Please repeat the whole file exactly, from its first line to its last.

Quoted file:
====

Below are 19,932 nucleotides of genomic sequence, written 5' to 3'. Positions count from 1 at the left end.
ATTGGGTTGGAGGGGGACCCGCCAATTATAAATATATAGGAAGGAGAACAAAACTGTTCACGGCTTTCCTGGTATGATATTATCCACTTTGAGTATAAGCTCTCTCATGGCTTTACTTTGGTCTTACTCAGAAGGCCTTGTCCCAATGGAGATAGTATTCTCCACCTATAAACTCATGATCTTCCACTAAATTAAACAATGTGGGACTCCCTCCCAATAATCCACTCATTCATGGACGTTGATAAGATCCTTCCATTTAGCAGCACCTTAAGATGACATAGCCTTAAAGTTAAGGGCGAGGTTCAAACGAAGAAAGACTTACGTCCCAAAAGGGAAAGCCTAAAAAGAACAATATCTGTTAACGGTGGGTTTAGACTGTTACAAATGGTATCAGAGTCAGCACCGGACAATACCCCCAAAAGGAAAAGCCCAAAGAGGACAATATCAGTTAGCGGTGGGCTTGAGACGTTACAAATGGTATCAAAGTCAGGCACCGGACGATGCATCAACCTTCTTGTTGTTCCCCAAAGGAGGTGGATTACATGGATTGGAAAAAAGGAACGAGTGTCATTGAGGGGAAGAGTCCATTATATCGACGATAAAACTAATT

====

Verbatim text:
Below are 19,932 nucleotides of genomic sequence, written 5' to 3'. Positions count from 1 at the left end.
ATTGGGTTGGAGGGGGACCCGCCAATTATAAATATATAGGAAGGAGAACAAAACTGTTCACGGCTTTCCTGGTATGATATTATCCACTTTGAGTATAAGCTCTCTCATGGCTTTACTTTGGTCTTACTCAGAAGGCCTTGTCCCAATGGAGATAGTATTCTCCACCTATAAACTCATGATCTTCCACTAAATTAAACAATGTGGGACTCCCTCCCAATAATCCACTCATTCATGGACGTTGATAAGATCCTTCCATTTAGCAGCACCTTAAGATGACATAGCCTTAAAGTTAAGGGCGAGGTTCAAACGAAGAAAGACTTACGTCCCAAAAGGGAAAGCCTAAAAAGAACAATATCTGTTAACGGTGGGTTTAGACTGTTACAAATGGTATCAGAGTCAGCACCGGACAATACCCCCAAAAGGAAAAGCCCAAAGAGGACAATATCAGTTAGCGGTGGGCTTGAGACGTTACAAATGGTATCAAAGTCAGGCACCGGACGATGCATCAACCTTCTTGTTGTTCCCCAAAGGAGGTGGATTACATGGATTGGAAAAAAGGAACGAGTGTCATTGAGGGGAAGAGTCCATTATATCGACGATAAAACTAATT